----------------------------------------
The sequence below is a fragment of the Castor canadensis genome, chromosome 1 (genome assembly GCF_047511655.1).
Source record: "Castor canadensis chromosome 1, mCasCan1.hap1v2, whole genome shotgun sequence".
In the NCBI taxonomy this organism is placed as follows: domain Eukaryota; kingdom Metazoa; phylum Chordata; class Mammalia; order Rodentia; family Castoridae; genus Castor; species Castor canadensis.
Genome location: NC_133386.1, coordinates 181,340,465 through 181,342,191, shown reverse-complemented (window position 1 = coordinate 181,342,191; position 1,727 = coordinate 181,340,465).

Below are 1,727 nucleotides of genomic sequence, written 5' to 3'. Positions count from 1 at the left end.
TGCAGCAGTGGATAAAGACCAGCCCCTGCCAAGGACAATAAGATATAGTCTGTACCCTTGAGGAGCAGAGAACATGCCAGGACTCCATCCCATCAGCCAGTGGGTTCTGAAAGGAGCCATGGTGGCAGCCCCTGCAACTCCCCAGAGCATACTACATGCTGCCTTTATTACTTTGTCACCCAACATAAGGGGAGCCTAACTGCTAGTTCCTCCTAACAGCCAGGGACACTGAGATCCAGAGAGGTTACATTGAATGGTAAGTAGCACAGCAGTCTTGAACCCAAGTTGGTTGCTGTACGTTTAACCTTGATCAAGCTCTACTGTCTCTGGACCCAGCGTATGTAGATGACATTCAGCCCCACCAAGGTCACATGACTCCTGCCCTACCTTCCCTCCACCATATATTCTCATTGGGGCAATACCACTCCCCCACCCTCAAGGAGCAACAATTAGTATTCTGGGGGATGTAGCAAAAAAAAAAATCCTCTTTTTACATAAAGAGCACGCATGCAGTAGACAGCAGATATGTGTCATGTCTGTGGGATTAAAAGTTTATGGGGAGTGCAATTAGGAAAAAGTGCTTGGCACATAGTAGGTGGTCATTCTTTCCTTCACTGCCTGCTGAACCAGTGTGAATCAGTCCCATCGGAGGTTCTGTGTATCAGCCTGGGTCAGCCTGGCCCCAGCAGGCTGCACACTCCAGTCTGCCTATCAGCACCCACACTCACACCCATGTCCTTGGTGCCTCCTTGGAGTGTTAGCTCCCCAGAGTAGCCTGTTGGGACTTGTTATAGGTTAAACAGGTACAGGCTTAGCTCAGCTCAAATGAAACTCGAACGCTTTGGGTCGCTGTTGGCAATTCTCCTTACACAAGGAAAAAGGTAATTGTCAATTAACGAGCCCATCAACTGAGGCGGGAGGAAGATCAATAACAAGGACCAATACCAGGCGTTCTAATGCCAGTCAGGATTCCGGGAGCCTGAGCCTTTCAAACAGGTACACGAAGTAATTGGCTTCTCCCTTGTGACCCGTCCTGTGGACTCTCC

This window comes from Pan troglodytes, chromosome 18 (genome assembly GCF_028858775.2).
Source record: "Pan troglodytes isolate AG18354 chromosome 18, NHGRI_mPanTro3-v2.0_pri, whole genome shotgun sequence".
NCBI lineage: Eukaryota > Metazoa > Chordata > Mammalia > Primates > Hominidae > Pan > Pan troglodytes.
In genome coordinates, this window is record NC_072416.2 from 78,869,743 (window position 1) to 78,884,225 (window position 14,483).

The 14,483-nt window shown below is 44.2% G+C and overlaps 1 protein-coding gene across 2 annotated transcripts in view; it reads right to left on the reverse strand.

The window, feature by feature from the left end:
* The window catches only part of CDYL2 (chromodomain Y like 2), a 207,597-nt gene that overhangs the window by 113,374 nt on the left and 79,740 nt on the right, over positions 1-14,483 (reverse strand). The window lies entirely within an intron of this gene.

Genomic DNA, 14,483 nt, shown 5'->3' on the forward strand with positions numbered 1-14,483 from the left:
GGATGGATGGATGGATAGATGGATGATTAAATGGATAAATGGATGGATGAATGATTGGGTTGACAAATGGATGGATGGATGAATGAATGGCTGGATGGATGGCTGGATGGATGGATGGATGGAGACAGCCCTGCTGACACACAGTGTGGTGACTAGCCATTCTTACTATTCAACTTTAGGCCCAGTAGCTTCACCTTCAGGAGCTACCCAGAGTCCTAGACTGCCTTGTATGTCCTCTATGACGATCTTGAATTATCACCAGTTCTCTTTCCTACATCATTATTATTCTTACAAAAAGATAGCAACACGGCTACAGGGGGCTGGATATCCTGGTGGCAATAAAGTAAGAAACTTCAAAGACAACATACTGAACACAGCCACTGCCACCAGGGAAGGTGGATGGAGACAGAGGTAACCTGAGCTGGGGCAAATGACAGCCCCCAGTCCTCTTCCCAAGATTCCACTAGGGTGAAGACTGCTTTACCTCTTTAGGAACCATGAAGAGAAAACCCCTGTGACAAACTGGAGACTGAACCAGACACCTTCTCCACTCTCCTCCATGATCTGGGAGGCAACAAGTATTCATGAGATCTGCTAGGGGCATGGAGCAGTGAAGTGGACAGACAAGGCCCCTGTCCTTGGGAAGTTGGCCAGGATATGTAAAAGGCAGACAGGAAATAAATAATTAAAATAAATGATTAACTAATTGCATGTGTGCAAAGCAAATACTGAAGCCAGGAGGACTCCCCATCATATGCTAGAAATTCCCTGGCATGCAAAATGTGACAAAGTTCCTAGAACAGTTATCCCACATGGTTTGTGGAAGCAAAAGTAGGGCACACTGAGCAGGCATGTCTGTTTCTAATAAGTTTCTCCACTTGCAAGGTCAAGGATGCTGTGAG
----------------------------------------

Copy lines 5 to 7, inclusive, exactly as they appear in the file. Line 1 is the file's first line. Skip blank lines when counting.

Below are 1,727 nucleotides of genomic sequence, written 5' to 3'. Positions count from 1 at the left end.
TGCAGCAGTGGATAAAGACCAGCCCCTGCCAAGGACAATAAGATATAGTCTGTACCCTTGAGGAGCAGAGAACATGCCAGGACTCCATCCCATCAGCCAGTGGGTTCTGAAAGGAGCCATGGTGGCAGCCCCTGCAACTCCCCAGAGCATACTACATGCTGCCTTTATTACTTTGTCACCCAACATAAGGGGAGCCTAACTGCTAGTTCCTCCTAACAGCCAGGGACACTGAGATCCAGAGAGGTTACATTGAATGGTAAGTAGCACAGCAGTCTTGAACCCAAGTTGGTTGCTGTACGTTTAACCTTGATCAAGCTCTACTGTCTCTGGACCCAGCGTATGTAGATGACATTCAGCCCCACCAAGGTCACATGACTCCTGCCCTACCTTCCCTCCACCATATATTCTCATTGGGGCAATACCACTCCCCCACCCTCAAGGAGCAACAATTAGTATTCTGGGGGATGTAGCAAAAAAAAAAATCCTCTTTTTACATAAAGAGCACGCATGCAGTAGACAGCAGATATGTGTCATGTCTGTGGGATTAAAAGTTTATGGGGAGTGCAATTAGGAAAAAGTGCTTGGCACATAGTAGGTGGTCATTCTTTCCTTCACTGCCTGCTGAACCAGTGTGAATCAGTCCCATCGGAGGTTCTGTGTATCAGCCTGGGTCAGCCTGGCCCCAGCAGGCTGCACACTCCAGTCTGCCTATCAGCACCCACACTCACACCCATGTCCTTGGTGCCTCCTTGGAGTGTTAGCTCCCCAGAGTAGCCTGTTGGGACTTGTTATAGGTTAAACAGGTACAGGCTTAGCTCAGCTCAAATGAAACTCGAACGCTTTGGGTCGCTGTTGGCAATTCTCCTTACACAAGGAAAAAGGTAATTGTCAATTAACGAGCCCATCAACTGAGGCGGGAGGAAGATCAATAACAAGGACCAATACCAGGCGTTCTAATGCCAGTCAGGATTCCGGGAGCCTGAGCCTTTCAAACAGGTACACGAAGTAATTGGCTTCTCCCTTGTGACCCGTCCTGTGGACTCTCC

This window comes from Pan troglodytes, chromosome 18 (genome assembly GCF_028858775.2).